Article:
HDR Six  1.33 Bracket.jpg

                                       

                                      Below show the results using 6 (1-6) images and 4 (2-5) images, which appear near identical. The window highlights are slightly better and the shadows have slightly less noise in the 6 image HDR. The 4 image HDR is very good!

                                       

                                      Comparison 6 vs 4 Image HDR.jpg

                                       

                                      Here are the LR Basic panel settings used for both:

                                      • 16. Re: What is HDR really doing?
                                        trshaner Adobe Community Professional & MVP

                                        dazzahowie wrote:

                                         

                                        I agree that is not using all of the images.

                                        I have tested on 4 separate long exposure HDR blends and on every one at least one or two of the 5 images used have been ignored.

                                        I know this as each image had separate light trails in the shot and the light trails are missing from one or two of the selected images IE LR is not using that frame.

                                        Ghosting is selected OFF so this is not the reason.

                                         

                                        If the light trails occurred in the highest exposure shots they will be masked out by the HDR merge process. The merge process creates a mask for each of the bracketed  images using only the area of each image that is properly exposed. If the light trails are in an area of the image that is overexposed that whole area is masked out....including the light trails!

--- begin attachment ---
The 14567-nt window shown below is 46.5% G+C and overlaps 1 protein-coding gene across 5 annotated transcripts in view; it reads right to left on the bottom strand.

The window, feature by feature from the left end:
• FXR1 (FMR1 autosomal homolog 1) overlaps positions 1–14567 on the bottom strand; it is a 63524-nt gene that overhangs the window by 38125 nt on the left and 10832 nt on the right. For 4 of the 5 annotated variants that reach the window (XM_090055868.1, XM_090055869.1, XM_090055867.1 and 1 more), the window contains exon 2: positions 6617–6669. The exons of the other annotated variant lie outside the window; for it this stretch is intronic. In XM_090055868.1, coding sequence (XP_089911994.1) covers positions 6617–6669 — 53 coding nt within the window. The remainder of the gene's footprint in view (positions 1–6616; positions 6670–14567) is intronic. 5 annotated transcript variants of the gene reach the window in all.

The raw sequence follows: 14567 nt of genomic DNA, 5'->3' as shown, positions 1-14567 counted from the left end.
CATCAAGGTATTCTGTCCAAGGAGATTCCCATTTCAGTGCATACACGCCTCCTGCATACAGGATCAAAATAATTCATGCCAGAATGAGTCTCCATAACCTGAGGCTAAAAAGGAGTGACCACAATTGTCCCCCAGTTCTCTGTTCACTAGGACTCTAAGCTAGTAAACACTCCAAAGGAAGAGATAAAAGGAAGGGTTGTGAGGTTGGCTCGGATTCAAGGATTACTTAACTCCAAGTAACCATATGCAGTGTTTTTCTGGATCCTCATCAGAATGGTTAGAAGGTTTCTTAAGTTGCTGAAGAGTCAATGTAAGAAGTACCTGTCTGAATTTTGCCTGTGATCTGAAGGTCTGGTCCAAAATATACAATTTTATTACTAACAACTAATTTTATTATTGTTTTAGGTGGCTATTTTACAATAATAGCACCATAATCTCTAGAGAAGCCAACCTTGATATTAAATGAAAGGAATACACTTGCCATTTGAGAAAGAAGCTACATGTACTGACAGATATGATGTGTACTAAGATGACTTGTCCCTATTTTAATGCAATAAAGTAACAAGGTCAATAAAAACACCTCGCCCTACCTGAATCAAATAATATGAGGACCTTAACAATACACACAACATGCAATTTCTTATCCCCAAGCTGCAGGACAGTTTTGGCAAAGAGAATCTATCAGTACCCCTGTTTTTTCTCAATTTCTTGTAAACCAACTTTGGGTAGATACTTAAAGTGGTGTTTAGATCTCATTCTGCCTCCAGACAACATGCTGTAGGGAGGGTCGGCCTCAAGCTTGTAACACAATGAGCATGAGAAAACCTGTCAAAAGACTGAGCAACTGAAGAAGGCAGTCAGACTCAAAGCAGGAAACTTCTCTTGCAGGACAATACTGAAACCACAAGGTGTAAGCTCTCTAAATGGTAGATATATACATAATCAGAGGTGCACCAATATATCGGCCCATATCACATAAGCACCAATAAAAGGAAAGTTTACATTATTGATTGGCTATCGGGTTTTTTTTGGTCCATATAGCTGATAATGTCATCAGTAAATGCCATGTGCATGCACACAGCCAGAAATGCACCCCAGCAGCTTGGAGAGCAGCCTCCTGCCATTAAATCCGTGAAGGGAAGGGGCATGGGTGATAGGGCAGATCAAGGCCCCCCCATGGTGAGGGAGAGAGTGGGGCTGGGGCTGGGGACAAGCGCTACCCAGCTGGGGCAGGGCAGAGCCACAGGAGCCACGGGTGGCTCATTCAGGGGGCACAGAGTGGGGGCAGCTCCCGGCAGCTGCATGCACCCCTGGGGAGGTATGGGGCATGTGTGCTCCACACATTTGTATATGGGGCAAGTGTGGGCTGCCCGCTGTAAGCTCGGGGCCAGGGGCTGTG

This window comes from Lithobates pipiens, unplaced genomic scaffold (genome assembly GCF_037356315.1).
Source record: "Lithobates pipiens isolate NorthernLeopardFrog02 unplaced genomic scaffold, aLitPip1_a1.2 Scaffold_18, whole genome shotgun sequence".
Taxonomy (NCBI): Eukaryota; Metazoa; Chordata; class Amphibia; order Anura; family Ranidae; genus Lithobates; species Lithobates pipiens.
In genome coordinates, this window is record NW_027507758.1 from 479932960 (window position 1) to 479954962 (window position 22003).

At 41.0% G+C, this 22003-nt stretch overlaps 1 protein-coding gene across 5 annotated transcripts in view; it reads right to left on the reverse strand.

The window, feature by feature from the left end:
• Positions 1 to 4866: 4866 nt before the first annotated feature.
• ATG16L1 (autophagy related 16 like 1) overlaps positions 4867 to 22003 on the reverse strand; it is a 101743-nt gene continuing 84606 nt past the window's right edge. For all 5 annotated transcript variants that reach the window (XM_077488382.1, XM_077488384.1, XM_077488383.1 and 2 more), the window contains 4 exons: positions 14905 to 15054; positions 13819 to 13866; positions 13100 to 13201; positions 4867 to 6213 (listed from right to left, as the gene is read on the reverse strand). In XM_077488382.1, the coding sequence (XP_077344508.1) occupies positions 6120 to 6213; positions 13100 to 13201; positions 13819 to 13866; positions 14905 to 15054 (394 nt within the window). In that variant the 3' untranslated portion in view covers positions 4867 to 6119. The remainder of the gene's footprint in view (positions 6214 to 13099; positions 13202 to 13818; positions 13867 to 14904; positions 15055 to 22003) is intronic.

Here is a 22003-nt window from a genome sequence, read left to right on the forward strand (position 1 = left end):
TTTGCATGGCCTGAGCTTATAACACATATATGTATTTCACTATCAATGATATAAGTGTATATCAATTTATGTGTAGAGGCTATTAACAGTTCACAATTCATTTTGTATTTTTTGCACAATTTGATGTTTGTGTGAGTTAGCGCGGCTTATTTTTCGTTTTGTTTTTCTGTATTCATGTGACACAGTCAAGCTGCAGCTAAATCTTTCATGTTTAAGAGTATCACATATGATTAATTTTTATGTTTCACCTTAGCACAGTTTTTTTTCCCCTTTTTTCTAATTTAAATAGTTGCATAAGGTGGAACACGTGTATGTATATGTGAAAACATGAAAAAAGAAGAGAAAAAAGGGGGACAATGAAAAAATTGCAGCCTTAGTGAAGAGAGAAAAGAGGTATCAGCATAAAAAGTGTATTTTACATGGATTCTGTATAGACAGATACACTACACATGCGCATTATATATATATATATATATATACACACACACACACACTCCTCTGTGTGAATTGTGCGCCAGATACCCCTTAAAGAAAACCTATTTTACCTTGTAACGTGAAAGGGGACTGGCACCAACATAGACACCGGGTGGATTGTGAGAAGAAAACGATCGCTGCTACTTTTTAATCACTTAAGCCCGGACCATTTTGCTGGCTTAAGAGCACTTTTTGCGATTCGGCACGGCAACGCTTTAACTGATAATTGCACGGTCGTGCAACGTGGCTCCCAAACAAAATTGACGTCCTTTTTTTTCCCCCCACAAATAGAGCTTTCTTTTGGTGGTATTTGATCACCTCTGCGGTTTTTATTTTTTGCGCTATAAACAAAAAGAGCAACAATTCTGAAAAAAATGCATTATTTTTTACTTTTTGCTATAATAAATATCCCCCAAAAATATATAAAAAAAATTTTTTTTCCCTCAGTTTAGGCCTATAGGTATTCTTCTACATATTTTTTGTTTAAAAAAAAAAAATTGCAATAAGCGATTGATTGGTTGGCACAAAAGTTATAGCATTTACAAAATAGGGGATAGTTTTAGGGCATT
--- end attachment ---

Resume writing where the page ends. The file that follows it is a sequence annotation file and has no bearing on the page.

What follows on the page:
• 17. Re: What is HDR really doing?
                                          SA_Tosterud Level 1

                                          I too saw no difference between my merged HDR image and the 0 EV one.  I was also put off by there being no controls in the merging dialog.  Then I noticed that the develop sliders have a greater range on the merged file.  This is just a new way of implementing the HDR merge and edit processes for me.

                                           

                                          Still, when compared to the same images from Photomatix, I am not impressed with LR's implementation of HDR.  This wasn't a big selling point for me  with LRCC anyway, so I'm not too concerned.

                                          • 18. Re: What is HDR really doing?
                                            trshaner Adobe Community Professional & MVP

                                            landoloons wrote:

                                            I don't know what LR6's "HDR Merge" is doing, it may turn out to be useful, but it's not what I'd call HDR.  

                                            Can you post a screenshot of the images used and the final HDR image, similar to what I did in my reply #15?